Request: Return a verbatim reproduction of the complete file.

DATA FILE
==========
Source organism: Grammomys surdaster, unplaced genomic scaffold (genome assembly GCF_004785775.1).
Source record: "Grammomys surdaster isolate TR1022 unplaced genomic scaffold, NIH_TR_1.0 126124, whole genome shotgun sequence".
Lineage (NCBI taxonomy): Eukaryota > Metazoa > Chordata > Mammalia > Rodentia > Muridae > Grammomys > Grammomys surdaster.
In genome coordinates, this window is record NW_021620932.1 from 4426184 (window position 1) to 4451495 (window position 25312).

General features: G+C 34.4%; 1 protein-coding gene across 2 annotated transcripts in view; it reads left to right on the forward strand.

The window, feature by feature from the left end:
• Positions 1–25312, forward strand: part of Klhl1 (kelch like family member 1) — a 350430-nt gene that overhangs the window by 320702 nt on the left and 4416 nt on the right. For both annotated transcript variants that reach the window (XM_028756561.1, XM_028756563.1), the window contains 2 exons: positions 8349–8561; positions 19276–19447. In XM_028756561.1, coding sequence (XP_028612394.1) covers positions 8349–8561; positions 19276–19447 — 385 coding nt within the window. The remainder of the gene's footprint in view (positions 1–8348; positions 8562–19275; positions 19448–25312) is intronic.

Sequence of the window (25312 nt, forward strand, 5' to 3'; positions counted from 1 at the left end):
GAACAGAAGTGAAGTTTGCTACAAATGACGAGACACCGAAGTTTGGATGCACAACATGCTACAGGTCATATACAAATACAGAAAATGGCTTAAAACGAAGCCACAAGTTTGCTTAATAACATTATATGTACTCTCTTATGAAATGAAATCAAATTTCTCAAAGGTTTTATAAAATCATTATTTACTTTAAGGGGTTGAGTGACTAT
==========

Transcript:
Source organism: Grammomys surdaster, unplaced genomic scaffold (genome assembly GCF_004785775.1).
Source record: "Grammomys surdaster isolate TR1022 unplaced genomic scaffold, NIH_TR_1.0 126124, whole genome shotgun sequence".
Lineage (NCBI taxonomy): Eukaryota > Metazoa > Chordata > Mammalia > Rodentia > Muridae > Grammomys > Grammomys surdaster.
In genome coordinates, this window is record NW_021620932.1 from 4426184 (window position 1) to 4451495 (window position 25312).

General features: G+C 34.4%; 1 protein-coding gene across 2 annotated transcripts in view; it reads left to right on the forward strand.

The window, feature by feature from the left end:
• Positions 1–25312, forward strand: part of Klhl1 (kelch like family member 1) — a 350430-nt gene that overhangs the window by 320702 nt on the left and 4416 nt on the right. For both annotated transcript variants that reach the window (XM_028756561.1, XM_028756563.1), the window contains 2 exons: positions 8349–8561; positions 19276–19447. In XM_028756561.1, coding sequence (XP_028612394.1) covers positions 8349–8561; positions 19276–19447 — 385 coding nt within the window. The remainder of the gene's footprint in view (positions 1–8348; positions 8562–19275; positions 19448–25312) is intronic.

Sequence of the window (25312 nt, forward strand, 5' to 3'; positions counted from 1 at the left end):
GAACAGAAGTGAAGTTTGCTACAAATGACGAGACACCGAAGTTTGGATGCACAACATGCTACAGGTCATATACAAATACAGAAAATGGCTTAAAACGAAGCCACAAGTTTGCTTAATAACATTATATGTACTCTCTTATGAAATGAAATCAAATTTCTCAAAGGTTTTATAAAATCATTATTTACTTTAAGGGGTTGAGTGACTAT